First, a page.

This problem asks us to describe the **direction** and **relative magnitude** of the object's velocity at various points **based on its position-time graph**.

Anytime we're given a **position**, **velocity**, or **acceleration** graph to work with, a PVA diagram like the one below can help remind you of the relationships between the three functions.

$\mathit{P}\begin{array}{c}{\mathbf{\leftarrow}}\\ {\mathbf{\to}}\end{array}\underset{{\mathit{s}}{\mathit{l}}{\mathit{o}}{\mathit{p}}{\mathit{e}}}{\overset{{\mathit{a}}{\mathit{r}}{\mathit{e}}{\mathit{a}}}{\mathit{V}}}\begin{array}{c}{\mathbf{\leftarrow}}\\ {\mathbf{\to}}\end{array}\mathit{A}$

Moving left to right, we take the slope of the graph—the slope of a position graph is the velocity.

Horizontal lines have zero displacements (Δx) and zero slopes. The diagram below demonstrates how magnitude of a slope varies.

**(a) **We're asked to determine at which point the object is moving the **slowest.**

The figure below shows the position-versus-time graph for a moving object. At which lettered point(s):**(a)** Is the object *moving* the slowest?**(b)** Is the object moving the fastest?**(c)** Is the object at rest?**(d)** Is the object moving to the left?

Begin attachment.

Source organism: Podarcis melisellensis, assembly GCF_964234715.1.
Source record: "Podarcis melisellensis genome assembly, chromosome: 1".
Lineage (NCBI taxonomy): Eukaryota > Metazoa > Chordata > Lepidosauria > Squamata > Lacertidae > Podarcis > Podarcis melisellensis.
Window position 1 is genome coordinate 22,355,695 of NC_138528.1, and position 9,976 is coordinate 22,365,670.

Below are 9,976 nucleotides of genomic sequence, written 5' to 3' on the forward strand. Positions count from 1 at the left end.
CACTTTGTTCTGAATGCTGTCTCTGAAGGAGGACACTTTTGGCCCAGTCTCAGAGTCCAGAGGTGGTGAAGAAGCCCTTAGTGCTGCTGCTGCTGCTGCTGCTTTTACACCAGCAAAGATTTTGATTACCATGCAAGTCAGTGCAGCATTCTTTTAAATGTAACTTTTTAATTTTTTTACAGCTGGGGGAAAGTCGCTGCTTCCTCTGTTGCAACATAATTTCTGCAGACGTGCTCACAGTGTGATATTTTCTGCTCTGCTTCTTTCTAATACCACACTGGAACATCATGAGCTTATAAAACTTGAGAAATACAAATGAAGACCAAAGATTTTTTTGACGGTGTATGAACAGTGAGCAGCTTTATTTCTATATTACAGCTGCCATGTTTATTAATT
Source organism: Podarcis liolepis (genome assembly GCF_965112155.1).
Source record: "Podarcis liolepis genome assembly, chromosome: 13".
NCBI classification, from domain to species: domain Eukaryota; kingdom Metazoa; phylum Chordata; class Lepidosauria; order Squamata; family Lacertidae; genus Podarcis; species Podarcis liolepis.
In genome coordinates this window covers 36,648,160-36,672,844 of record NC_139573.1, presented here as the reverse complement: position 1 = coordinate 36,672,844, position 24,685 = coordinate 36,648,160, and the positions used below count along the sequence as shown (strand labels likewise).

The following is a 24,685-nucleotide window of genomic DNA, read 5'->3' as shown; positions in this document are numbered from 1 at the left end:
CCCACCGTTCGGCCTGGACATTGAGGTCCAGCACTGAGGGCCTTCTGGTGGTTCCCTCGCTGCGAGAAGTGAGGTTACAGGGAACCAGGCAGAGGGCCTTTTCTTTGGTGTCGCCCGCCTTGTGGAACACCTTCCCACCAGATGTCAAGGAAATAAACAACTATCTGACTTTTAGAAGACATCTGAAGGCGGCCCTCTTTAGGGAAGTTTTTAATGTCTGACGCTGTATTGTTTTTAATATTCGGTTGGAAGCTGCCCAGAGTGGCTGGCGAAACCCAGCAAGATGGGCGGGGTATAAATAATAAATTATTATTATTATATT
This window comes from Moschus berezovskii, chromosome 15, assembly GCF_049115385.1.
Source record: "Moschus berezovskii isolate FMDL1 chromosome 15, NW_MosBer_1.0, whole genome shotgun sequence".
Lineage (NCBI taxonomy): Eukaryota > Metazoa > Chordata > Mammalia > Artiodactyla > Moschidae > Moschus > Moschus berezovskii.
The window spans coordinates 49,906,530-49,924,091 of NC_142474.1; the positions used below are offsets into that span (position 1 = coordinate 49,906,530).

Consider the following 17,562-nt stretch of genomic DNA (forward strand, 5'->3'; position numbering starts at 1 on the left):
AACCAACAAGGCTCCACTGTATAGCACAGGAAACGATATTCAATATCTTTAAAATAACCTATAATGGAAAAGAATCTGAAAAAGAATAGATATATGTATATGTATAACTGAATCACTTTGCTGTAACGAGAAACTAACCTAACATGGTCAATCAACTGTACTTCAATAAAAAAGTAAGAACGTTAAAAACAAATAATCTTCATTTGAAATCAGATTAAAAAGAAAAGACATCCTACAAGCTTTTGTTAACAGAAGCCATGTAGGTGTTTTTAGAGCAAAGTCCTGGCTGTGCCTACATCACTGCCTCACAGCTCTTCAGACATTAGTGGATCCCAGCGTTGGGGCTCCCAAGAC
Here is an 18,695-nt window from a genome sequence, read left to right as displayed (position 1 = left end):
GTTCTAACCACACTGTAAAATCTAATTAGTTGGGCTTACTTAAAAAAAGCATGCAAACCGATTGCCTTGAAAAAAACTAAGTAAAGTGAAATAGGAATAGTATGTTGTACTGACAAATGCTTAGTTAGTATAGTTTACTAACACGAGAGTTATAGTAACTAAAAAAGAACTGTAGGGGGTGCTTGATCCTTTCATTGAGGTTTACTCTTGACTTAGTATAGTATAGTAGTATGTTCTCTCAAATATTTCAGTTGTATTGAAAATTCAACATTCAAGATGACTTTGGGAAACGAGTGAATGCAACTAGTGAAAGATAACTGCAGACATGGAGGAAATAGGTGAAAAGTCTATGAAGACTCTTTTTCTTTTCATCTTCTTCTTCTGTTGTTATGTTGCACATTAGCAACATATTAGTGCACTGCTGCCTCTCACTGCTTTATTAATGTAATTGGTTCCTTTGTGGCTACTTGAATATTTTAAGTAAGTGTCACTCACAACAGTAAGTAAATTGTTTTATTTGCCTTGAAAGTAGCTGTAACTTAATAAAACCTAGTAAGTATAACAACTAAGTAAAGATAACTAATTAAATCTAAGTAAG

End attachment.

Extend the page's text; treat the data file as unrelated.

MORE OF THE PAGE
Frequently Asked Questions

What scientific concept do you need to know in order to solve this problem?

Our tutors have indicated that to solve this problem you will need to apply the Position-Time Graphs & Velocity concept. You can view video lessons to learn Position-Time Graphs & Velocity. Or if you need more Position-Time Graphs & Velocity practice, you can also practice Position-Time Graphs & Velocity practice problems.

What professor is this problem relevant for?

Based on our data, we think this problem is relevant for Professor Chini's class at UCF.